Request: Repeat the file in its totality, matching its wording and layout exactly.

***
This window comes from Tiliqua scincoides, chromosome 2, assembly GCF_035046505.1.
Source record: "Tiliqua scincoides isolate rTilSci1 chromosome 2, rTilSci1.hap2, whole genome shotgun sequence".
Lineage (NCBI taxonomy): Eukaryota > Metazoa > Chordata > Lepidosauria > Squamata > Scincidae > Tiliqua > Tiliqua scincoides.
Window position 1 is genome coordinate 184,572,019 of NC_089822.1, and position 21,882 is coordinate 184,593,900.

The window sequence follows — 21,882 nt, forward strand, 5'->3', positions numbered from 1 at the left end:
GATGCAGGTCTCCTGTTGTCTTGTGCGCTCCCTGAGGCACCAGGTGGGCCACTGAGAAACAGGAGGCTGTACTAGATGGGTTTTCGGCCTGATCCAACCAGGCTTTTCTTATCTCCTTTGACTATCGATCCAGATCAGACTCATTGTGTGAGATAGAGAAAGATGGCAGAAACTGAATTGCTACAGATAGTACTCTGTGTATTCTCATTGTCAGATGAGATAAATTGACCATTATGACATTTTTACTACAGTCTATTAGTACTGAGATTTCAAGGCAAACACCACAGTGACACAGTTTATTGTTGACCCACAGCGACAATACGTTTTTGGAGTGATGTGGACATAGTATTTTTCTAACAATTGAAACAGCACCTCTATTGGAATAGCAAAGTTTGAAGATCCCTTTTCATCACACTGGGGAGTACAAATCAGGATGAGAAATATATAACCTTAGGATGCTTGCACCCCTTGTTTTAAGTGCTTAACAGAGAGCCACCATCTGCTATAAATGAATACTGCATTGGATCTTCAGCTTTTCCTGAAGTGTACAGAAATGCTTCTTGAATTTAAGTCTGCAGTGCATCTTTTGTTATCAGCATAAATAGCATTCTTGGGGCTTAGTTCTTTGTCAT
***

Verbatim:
This window comes from Tiliqua scincoides, chromosome 2, assembly GCF_035046505.1.
Source record: "Tiliqua scincoides isolate rTilSci1 chromosome 2, rTilSci1.hap2, whole genome shotgun sequence".
Lineage (NCBI taxonomy): Eukaryota > Metazoa > Chordata > Lepidosauria > Squamata > Scincidae > Tiliqua > Tiliqua scincoides.
Window position 1 is genome coordinate 184,572,019 of NC_089822.1, and position 21,882 is coordinate 184,593,900.

The window sequence follows — 21,882 nt, forward strand, 5'->3', positions numbered from 1 at the left end:
GATGCAGGTCTCCTGTTGTCTTGTGCGCTCCCTGAGGCACCAGGTGGGCCACTGAGAAACAGGAGGCTGTACTAGATGGGTTTTCGGCCTGATCCAACCAGGCTTTTCTTATCTCCTTTGACTATCGATCCAGATCAGACTCATTGTGTGAGATAGAGAAAGATGGCAGAAACTGAATTGCTACAGATAGTACTCTGTGTATTCTCATTGTCAGATGAGATAAATTGACCATTATGACATTTTTACTACAGTCTATTAGTACTGAGATTTCAAGGCAAACACCACAGTGACACAGTTTATTGTTGACCCACAGCGACAATACGTTTTTGGAGTGATGTGGACATAGTATTTTTCTAACAATTGAAACAGCACCTCTATTGGAATAGCAAAGTTTGAAGATCCCTTTTCATCACACTGGGGAGTACAAATCAGGATGAGAAATATATAACCTTAGGATGCTTGCACCCCTTGTTTTAAGTGCTTAACAGAGAGCCACCATCTGCTATAAATGAATACTGCATTGGATCTTCAGCTTTTCCTGAAGTGTACAGAAATGCTTCTTGAATTTAAGTCTGCAGTGCATCTTTTGTTATCAGCATAAATAGCATTCTTGGGGCTTAGTTCTTTGTCAT